Monday, 15 February 2010
Pausing at the edge of Fangorn Forest
I am slightly ahead of schedule with the Lord of the Rings. I had given myself until the end of this weekend to reach the breaking of the fellowship at the end of book two but I was too engrossed in the whole thing and flew right into The Two Towers at some point yesterday afternoon. I am now with Merry and Pippin and the Ents, staring down at the murk of Isengard.
I think most people would agree that Fellowship is clearly the best of the books. Tolkien is obviously in complete romantic abandon with the world of The Shire, the Old Forest, The Barrow Downs, Bree and Rivendell. The pace quickens once the Fellowship is formed, but it feels organic as the story turns into a propulsive set of confrontations; The Fellowship v Caradhras, Gandalf v The Balrog, Frodo v Galadriel and finally, and most tragically, Frodo and Boromir. And while the second half of the book was as fresh and vivid as I remembered, I found the early part of the journey, up to the Weathertop to be much more immersive and entertaining this time round.
I think this is a function of being so familiar with the films. In Fellowship, the events after The Council of Elrond follow the course of the novel pretty closely. The deepest cuts are in the earlier part of the journey, and its not just Tom Bombadil. For example, I had forgotten how eerie and tense the whole Barrow-Wight section was (and am sorry to never get the chance to see Jackson visualise that section). And the development of the bond amongst the hobbits is also something which is sort of ‘assumed’ in the film, but is a delight to follow. This isn’t a case of the novel necessarily being better – due to length, the film had to often work in shorthand. Luckily the actors were excellent and had enough chemistry as a group to sell you their bond without it needing to be spelt out.
One of the areas that feels strange in the book is the lengthy time-frames. Once Gandalf confirms that Bilbo’s ring is the One Ring, the film barrels forward with breathtaking momentum, pausing briefly for breath at Rivendell and Lothlorien, but otherwise driving relentlessly forward to its epically emotional climax with the death of Boromir. The book… not so much. For a start, about 17 years or so passes between Bilbo and Frodo’s departure. And even when Frodo learns about the One Ring, he still takes months to leave The Shire. I think this is a story point which Tolkien never finds a particularly good excuse for – the idea that Frodo has to be careful about just disappearing is pretty weak tea when it’s the Root of All Evil that is in his possession. The delay doesn’t serve any kind of story function and really makes Gandalf and Frodo look more than a little idiotic. Though this doesn’t take away form how enjoyable the story is when Frodo finally decides to leave The Shire, it does make the opening a little clunky.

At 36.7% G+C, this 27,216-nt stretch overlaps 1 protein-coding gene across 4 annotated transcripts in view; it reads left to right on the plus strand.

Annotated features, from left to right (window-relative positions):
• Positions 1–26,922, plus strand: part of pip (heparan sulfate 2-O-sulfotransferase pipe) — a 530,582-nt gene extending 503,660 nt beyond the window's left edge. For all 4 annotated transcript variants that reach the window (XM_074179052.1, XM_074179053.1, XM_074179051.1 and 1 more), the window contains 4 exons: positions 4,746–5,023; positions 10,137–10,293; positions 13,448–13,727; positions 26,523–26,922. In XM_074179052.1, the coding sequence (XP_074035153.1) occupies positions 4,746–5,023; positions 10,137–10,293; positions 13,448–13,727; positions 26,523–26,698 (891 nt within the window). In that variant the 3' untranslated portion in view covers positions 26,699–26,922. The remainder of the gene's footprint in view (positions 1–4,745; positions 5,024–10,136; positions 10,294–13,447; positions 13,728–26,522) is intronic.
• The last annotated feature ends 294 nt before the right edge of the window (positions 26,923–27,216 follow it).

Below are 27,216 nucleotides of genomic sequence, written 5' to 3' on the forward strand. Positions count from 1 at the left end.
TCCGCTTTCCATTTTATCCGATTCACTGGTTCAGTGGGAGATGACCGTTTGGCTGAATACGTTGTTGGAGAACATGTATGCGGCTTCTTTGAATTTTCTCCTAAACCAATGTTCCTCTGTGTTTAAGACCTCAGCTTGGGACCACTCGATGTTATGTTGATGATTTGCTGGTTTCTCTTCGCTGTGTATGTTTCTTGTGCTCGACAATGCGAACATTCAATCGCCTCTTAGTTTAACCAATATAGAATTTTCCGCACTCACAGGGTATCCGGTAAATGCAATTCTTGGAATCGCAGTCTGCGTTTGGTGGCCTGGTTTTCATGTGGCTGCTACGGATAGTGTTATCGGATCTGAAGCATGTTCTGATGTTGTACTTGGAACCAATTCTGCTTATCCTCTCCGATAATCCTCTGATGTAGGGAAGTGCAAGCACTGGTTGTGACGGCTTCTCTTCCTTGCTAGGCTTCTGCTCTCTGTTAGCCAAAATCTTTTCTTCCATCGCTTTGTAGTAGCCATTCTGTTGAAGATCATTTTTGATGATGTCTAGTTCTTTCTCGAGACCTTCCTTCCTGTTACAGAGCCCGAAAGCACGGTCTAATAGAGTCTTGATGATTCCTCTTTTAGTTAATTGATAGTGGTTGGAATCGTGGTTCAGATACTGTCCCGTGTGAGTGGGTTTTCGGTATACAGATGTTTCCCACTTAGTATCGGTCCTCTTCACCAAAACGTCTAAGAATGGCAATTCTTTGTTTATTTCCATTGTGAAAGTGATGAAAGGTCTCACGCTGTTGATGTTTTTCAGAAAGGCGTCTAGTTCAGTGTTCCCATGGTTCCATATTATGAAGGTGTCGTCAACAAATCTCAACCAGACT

I was also sort of surprised at how the novel, and in particular the dialogue stood up. I don’t think anybody would argue with the idea that he isn’t the world’s most elegant writer of dialogue. It’s often stiff and bland, particularly with some of the more noble characters of high-born Elves (who I find tiresome and dull). Tolkien is at his best when writing Bilbo, Gandalf or Sam – they seem to have the more character and life to them then anybody else. But despite the fact that his style has been imitated and hilariously parodied for almost half a century now, The Lord of the Rings manages to flat above the fray – there is an aura of complete self-possession about the book which make it very easy to get swept by. Tolkien’s own deadly-serious belief actually works in the books favour – it gives it the feeling of revealed history rather than silly fantasy and allows the reader to glide past the awkward plotting and dodgy episodes (Tom Bombadil is just as irritating as I remembered).
Finally, its also clear what an amazing adaptation the movie was. It keeps the emotional and spiritual core of each character, deftly weaves in monumental amounts of exposition and still makes for a hugely exciting and ultimately heart-breaking journey. Jackson, Walsh and Boyens knew perfectly which of Tolkien’s dialogue needed to be kept and the subtle manoeuvrings of plot and character elements is beautifully done.
Onward to Rohan, Helms Deep and Emyn Muil